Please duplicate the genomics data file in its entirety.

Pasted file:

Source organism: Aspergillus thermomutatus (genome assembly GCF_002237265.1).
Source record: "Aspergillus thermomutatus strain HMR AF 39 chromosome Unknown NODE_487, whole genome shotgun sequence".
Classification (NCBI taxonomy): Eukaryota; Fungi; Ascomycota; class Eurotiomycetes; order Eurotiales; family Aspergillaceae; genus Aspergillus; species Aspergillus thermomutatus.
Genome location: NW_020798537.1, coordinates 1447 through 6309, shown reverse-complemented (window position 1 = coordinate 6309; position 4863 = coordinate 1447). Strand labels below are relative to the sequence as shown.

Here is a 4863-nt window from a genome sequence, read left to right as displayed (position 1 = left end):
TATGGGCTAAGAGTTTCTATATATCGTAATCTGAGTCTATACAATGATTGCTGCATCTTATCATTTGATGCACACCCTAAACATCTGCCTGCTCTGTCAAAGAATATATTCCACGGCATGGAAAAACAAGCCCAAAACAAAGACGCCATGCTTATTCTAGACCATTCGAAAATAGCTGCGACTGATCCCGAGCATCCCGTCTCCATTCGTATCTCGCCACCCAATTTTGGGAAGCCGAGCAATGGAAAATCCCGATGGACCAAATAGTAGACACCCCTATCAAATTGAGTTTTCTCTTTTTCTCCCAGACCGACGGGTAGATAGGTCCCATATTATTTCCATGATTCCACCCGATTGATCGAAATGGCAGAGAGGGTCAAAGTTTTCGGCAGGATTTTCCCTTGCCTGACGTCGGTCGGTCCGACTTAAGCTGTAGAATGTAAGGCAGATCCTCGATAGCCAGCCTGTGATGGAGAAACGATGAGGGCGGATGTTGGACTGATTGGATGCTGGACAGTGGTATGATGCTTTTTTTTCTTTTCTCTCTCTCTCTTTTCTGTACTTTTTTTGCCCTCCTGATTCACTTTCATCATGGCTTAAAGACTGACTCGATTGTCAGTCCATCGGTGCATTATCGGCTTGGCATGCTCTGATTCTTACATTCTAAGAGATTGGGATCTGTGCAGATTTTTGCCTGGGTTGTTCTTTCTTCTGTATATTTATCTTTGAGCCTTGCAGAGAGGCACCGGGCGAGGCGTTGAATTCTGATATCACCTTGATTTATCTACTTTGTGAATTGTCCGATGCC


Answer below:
Source organism: Aspergillus thermomutatus (genome assembly GCF_002237265.1).
Source record: "Aspergillus thermomutatus strain HMR AF 39 chromosome Unknown NODE_487, whole genome shotgun sequence".
Classification (NCBI taxonomy): Eukaryota; Fungi; Ascomycota; class Eurotiomycetes; order Eurotiales; family Aspergillaceae; genus Aspergillus; species Aspergillus thermomutatus.
Genome location: NW_020798537.1, coordinates 1447 through 6309, shown reverse-complemented (window position 1 = coordinate 6309; position 4863 = coordinate 1447). Strand labels below are relative to the sequence as shown.

Here is a 4863-nt window from a genome sequence, read left to right as displayed (position 1 = left end):
TATGGGCTAAGAGTTTCTATATATCGTAATCTGAGTCTATACAATGATTGCTGCATCTTATCATTTGATGCACACCCTAAACATCTGCCTGCTCTGTCAAAGAATATATTCCACGGCATGGAAAAACAAGCCCAAAACAAAGACGCCATGCTTATTCTAGACCATTCGAAAATAGCTGCGACTGATCCCGAGCATCCCGTCTCCATTCGTATCTCGCCACCCAATTTTGGGAAGCCGAGCAATGGAAAATCCCGATGGACCAAATAGTAGACACCCCTATCAAATTGAGTTTTCTCTTTTTCTCCCAGACCGACGGGTAGATAGGTCCCATATTATTTCCATGATTCCACCCGATTGATCGAAATGGCAGAGAGGGTCAAAGTTTTCGGCAGGATTTTCCCTTGCCTGACGTCGGTCGGTCCGACTTAAGCTGTAGAATGTAAGGCAGATCCTCGATAGCCAGCCTGTGATGGAGAAACGATGAGGGCGGATGTTGGACTGATTGGATGCTGGACAGTGGTATGATGCTTTTTTTTCTTTTCTCTCTCTCTCTTTTCTGTACTTTTTTTGCCCTCCTGATTCACTTTCATCATGGCTTAAAGACTGACTCGATTGTCAGTCCATCGGTGCATTATCGGCTTGGCATGCTCTGATTCTTACATTCTAAGAGATTGGGATCTGTGCAGATTTTTGCCTGGGTTGTTCTTTCTTCTGTATATTTATCTTTGAGCCTTGCAGAGAGGCACCGGGCGAGGCGTTGAATTCTGATATCACCTTGATTTATCTACTTTGTGAATTGTCCGATGCC